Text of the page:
In this novel, Sayers both supports and mocks the peerage.  There are discussions on “the working man” versus the gentry.  We hear from a variety of people regarding this manner and are witness to the spectacle that comes from accusing the Duke of Denver of murder.  Sayers pokes fun at the pomp and circumstance and yet also shows an astute respect and caring toward the lordships.  It is definitely a novel that readers fond of Great Britain’s “houses” won’t mind reading.

Sayers’ ability to manage the characters and plot while also turning a phrase, providing misdirections, and giving subtle and witty amusements is impressive.  It is one thing to write a good story, it is quite another to write one that also has little asides of humor and show brilliant wit.  There are several sections wherein I had to visibly grin while reading because it was so skillfully written.

Some people might find Lord Peter to be a bit unfocused or random.  They may even think he is unable to be serious – he often seems to derail, interrupt, or wonder aloud.  I know this frustrates people – because I tend to feel that frustration levied toward myself more often than not.  Like Peter, though, I have a loyal group of friends that join me on all of my adventures.  Peter’s biggest help in this novel (besides the indefatigable Bunter) is Charles Parker.  Parker and Whimsey begin by combing the grounds of the property looking for clues:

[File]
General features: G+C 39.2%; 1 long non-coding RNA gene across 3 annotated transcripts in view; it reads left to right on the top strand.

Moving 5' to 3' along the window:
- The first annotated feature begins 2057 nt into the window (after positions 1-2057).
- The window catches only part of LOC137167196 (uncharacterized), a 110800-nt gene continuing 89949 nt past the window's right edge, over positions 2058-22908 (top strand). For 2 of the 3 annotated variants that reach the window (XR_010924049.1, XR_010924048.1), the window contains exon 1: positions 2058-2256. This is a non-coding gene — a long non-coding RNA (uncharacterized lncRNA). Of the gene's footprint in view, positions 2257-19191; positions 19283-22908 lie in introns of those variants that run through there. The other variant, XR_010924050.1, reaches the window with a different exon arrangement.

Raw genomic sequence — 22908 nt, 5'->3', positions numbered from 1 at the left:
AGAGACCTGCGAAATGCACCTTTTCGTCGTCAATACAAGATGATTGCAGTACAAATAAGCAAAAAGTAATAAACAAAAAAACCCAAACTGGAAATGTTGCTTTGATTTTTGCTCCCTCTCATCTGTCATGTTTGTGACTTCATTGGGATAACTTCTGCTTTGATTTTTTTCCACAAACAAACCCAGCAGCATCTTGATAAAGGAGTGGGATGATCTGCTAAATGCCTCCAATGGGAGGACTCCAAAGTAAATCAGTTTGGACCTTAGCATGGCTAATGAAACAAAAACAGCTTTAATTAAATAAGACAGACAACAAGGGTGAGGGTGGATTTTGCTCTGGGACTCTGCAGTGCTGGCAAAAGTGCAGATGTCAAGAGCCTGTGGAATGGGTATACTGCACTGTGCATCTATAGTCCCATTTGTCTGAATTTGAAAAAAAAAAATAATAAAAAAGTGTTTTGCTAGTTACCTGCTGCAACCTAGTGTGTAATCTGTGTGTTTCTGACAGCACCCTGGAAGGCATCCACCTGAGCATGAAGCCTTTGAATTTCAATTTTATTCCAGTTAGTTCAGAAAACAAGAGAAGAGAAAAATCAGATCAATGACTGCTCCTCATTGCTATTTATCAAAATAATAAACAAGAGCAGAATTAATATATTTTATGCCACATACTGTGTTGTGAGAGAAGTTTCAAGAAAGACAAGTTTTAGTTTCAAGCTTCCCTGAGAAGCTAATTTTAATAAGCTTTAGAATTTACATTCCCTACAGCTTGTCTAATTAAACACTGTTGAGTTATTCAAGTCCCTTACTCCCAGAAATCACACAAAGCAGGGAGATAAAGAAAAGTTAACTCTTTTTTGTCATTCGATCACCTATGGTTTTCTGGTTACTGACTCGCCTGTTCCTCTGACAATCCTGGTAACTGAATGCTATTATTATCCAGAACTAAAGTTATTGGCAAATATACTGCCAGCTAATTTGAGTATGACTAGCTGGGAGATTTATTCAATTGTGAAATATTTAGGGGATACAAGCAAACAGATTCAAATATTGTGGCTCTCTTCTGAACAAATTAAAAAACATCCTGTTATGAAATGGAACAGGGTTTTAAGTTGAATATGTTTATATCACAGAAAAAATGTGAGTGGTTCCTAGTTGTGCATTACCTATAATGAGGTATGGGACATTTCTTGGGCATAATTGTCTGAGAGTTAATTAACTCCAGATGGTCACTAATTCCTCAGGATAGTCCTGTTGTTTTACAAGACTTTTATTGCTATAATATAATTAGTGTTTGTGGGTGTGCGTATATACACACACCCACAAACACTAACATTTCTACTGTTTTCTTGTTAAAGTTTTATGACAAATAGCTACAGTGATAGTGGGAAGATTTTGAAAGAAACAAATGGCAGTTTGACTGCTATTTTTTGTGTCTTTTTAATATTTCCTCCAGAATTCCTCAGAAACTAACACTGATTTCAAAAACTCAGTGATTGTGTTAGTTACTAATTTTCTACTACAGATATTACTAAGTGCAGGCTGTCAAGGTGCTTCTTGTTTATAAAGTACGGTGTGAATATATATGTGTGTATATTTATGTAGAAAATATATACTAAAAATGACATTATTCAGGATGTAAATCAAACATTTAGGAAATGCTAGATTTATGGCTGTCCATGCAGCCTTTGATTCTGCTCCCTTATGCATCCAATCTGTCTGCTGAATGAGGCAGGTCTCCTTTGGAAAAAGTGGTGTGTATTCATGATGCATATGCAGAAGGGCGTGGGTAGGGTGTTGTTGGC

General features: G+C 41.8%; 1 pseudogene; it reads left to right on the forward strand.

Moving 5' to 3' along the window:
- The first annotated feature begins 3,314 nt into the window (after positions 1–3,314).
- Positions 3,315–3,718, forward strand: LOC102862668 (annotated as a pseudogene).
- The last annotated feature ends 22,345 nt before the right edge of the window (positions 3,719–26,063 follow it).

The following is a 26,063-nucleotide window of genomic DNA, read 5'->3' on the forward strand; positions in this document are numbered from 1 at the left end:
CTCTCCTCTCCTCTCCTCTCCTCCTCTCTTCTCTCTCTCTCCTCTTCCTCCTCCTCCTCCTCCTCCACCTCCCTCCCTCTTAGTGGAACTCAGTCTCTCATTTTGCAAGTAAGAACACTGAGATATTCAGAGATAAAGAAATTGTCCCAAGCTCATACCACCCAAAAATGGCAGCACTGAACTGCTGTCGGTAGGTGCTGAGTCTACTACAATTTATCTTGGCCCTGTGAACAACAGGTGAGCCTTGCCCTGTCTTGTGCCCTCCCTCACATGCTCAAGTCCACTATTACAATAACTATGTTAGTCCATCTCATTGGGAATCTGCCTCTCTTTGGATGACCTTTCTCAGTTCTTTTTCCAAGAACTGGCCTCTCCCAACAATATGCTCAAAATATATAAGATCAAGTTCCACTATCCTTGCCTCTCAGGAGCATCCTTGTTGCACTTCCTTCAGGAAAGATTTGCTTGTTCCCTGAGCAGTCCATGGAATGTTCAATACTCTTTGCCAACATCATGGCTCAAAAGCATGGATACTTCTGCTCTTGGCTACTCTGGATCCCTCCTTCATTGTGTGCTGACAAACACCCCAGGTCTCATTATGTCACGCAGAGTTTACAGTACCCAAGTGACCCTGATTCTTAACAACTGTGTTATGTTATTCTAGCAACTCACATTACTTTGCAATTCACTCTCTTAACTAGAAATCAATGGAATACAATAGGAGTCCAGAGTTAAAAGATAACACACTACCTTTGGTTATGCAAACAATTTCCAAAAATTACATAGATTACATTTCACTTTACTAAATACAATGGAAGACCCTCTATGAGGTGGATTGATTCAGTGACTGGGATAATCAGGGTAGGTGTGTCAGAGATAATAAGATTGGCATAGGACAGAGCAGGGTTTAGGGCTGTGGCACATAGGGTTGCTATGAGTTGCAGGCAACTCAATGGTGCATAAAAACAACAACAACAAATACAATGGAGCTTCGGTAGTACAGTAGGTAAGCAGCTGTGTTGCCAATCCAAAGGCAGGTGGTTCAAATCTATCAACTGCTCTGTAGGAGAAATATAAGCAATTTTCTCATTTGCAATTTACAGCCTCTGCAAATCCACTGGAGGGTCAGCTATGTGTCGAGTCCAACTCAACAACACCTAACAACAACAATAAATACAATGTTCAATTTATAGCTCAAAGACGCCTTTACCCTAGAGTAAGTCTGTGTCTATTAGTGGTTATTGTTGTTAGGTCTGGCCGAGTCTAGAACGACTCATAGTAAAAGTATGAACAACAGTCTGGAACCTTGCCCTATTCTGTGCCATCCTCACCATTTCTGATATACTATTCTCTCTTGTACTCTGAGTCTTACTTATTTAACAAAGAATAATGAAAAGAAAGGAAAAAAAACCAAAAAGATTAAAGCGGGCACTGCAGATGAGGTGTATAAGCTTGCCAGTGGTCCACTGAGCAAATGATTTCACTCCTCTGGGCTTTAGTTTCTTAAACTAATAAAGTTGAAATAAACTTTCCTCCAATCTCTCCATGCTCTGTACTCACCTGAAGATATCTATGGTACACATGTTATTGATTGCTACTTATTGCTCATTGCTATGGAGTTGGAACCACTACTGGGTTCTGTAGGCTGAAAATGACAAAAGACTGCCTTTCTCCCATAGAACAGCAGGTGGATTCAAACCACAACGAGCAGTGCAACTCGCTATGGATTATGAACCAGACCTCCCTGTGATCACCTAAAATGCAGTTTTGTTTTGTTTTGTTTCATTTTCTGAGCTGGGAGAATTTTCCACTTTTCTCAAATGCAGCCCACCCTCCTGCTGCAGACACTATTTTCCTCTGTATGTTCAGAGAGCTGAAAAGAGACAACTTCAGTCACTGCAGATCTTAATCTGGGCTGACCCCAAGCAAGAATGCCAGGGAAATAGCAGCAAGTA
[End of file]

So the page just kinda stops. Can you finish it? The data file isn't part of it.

“Serve him glad,” said Lord peter viciously, straightening his back.  “I say, I don’t think the human frame is very thoughtfully constructed for this sleuth-hound business.  If one could go on all-fours, or had eyes in one’s knees, it would be a lot more practical.”   pg. 48, Chapter 3